More than 70,000 people (!!) have been trained and certified as requirements engineers in more than 80 countries under the super­vision of the Inter­na­tional Requirements Engineering Board (IREB, in the last 15 years. And the Scrum organi­za­tions also train thousands of product owners every year. Never­theless, quality requirements usually remain unspeakably poorly formu­lated or implicit in practice.

Yet it is precisely these quality requirements that are our key architectural drivers. Without really under­standing which level of security is needed, how much the system must scale, what legal requirements have to be met, key design decisions often remain a matter of luck.

For this reason, REQ4ARC devotes a great deal of attention to this topic: We base the discussion on the proven ISO standard 25010 (see Figure 3) and go into detail about ways to refine individual quality requirements, for example with the help of quality scenarios or compa­rable method­ological approaches.

Figure 3: A standardized scheme for qualities

Devel­opment teams should place particular emphasis on the explicit verifi­a­bility of quality requirements, for example by means of concrete and measurable accep­tance criteria. REQ4ARC training courses contain intensive exercises on this topic.


Close Cooper­ation between Business and Development

Find the error in the following statement:

“Customers and users know exactly what they want.”

Sure, it’s a classic: In many cases, people (here: our business side) don’t know exactly what they want or need. Therefore, you should ensure the closest possible collab­o­ration between the devel­opment team and the stake­holders respon­sible for the product requirements (such as requirements engineers or product owners). We like the motto “discover to deliver” coined by Ellen Gottes­diener (see [gottes­diener]). She closely links the two topics of requirements analysis (discover) and architecture/development/deployment (deliver) instead of executing them sequen­tially one after the other, see Figure 4.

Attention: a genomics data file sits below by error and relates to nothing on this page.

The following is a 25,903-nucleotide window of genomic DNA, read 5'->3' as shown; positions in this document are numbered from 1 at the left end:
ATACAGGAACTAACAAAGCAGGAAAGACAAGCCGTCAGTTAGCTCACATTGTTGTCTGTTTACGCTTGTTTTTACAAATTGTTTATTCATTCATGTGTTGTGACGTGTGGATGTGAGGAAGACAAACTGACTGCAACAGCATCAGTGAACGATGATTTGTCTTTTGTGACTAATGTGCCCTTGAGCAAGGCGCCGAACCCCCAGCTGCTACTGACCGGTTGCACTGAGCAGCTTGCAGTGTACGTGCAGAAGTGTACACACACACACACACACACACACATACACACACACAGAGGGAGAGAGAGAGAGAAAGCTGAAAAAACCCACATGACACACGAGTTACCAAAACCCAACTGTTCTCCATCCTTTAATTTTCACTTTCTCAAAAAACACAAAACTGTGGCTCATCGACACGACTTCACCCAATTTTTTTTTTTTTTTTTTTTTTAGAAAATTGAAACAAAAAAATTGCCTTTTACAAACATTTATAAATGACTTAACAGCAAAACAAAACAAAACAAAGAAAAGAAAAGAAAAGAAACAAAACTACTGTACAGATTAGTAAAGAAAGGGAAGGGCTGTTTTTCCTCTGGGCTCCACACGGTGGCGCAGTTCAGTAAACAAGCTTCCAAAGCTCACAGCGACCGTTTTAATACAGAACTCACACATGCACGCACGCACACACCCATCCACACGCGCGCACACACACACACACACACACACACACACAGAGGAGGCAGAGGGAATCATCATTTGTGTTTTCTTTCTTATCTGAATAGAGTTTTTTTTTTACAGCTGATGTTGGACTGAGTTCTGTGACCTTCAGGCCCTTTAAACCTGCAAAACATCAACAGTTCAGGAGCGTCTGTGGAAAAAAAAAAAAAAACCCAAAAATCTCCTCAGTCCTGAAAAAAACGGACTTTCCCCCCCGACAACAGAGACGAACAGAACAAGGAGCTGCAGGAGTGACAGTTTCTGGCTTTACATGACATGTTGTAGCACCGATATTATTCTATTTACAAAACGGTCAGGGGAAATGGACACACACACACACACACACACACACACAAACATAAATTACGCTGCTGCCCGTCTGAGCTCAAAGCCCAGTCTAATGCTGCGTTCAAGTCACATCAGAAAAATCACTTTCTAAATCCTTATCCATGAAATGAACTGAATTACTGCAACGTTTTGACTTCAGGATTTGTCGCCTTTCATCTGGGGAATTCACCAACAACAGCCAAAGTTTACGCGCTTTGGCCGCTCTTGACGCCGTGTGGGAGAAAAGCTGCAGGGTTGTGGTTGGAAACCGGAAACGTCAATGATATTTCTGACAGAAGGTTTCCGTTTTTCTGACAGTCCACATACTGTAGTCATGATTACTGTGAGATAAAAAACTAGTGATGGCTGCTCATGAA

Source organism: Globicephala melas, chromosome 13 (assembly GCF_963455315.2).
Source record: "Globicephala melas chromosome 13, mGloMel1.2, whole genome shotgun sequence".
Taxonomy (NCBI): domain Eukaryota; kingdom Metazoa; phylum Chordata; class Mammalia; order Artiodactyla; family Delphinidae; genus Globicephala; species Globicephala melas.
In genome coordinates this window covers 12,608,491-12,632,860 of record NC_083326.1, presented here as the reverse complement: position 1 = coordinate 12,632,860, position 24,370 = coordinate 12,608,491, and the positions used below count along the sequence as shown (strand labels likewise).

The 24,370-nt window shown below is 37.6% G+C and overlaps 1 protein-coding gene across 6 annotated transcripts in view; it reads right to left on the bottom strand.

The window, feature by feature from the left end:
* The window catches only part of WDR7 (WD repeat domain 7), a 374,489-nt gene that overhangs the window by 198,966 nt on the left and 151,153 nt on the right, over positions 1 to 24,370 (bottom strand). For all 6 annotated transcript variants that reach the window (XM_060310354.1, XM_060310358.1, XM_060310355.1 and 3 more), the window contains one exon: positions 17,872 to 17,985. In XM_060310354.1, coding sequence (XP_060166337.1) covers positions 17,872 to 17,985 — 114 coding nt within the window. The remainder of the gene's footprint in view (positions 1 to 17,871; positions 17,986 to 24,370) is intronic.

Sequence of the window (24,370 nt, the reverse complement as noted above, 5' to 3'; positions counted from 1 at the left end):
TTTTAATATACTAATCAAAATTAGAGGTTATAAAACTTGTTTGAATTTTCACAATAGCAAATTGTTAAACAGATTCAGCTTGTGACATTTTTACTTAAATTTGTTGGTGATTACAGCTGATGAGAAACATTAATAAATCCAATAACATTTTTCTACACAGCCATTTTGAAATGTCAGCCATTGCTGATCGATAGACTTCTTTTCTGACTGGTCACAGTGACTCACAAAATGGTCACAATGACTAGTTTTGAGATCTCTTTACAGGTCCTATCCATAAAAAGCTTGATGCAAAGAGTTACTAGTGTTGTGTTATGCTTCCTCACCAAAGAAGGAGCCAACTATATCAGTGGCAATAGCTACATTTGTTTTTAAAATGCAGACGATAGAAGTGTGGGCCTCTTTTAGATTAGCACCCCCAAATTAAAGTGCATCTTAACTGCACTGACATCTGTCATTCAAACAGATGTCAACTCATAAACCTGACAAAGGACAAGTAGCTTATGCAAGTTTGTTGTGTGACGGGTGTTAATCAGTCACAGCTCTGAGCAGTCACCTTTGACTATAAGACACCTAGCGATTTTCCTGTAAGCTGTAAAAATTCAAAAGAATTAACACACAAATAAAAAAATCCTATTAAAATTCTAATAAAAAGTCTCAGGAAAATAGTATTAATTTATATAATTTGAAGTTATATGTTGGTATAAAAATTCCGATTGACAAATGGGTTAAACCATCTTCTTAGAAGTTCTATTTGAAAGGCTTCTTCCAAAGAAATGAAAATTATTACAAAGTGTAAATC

Figure 4: Discover to deliver

As part of this continuous collab­o­ration, you develop (deliver) parts of the product, and on this basis the business stake­holders discover changed or new requirements. In this way, both sides receive quick feedback and can jointly design the appro­priate system.

Alter­na­tively, approaches such as Three Amigo Sessions, Design Thinking or Lean Devel­opment also set up the teams in such a way that both roles work together inten­sively and ensure product success in short cycles.



In our pragmatic project work, we repeatedly find that archi­tects and devel­opment teams are unfor­tu­nately rarely adequately provided with suffi­ciently good requirements. However, they urgently need them to make decisions about the architecture of products in a goal-oriented and future-proof manner.

In a nutshell:

  1. Clarify goals, scope, and context together with the relevant stakeholders.
  2. Get an overview of the important high-level workflows, processes, or business functions (in agile terms: epics).
  3. Clarify the 3 — 5 most important quality requirements, preferably measurable or decidable.
  4. During devel­opment, refine (or ask the business side or product owner to refine) the high-level processes on-demand in feature and user stories.
  5. In doing so, cooperate with the persons respon­sible for the product or system (e.g. business experts, business analysts, product owners).

As “help to self-help”, the practical REQ4ARC Advanced level module of iSAQB is an effective remedy that gives you sugges­tions and concrete assis­tance on how to get a grip on this situation. May the power of good requirements be with you.



[REQ4ARC Curriculum] (Inter­na­tional Version)

[REQ4ARC Book] P. Hruschka & G. Starke: Requirements Skills erfol­gre­icher Softwareteams. The book accom­pa­nying the REQ4ARC curriculum (in German). For readers of the iSAQB Blog 50% discount:

[bdd] Behaviour Driven Devel­opment, cf. e.g.

[spec-by-example] Gojko Adzic: Speci­fi­cation by Example, How Successful Teams Deliver the Right Software. Manning, 2011

[gottes­diener] Ellen Gottes­diener, Discover to Deliver.

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Dr. Gernot Starke

Dr. Peter Hruschka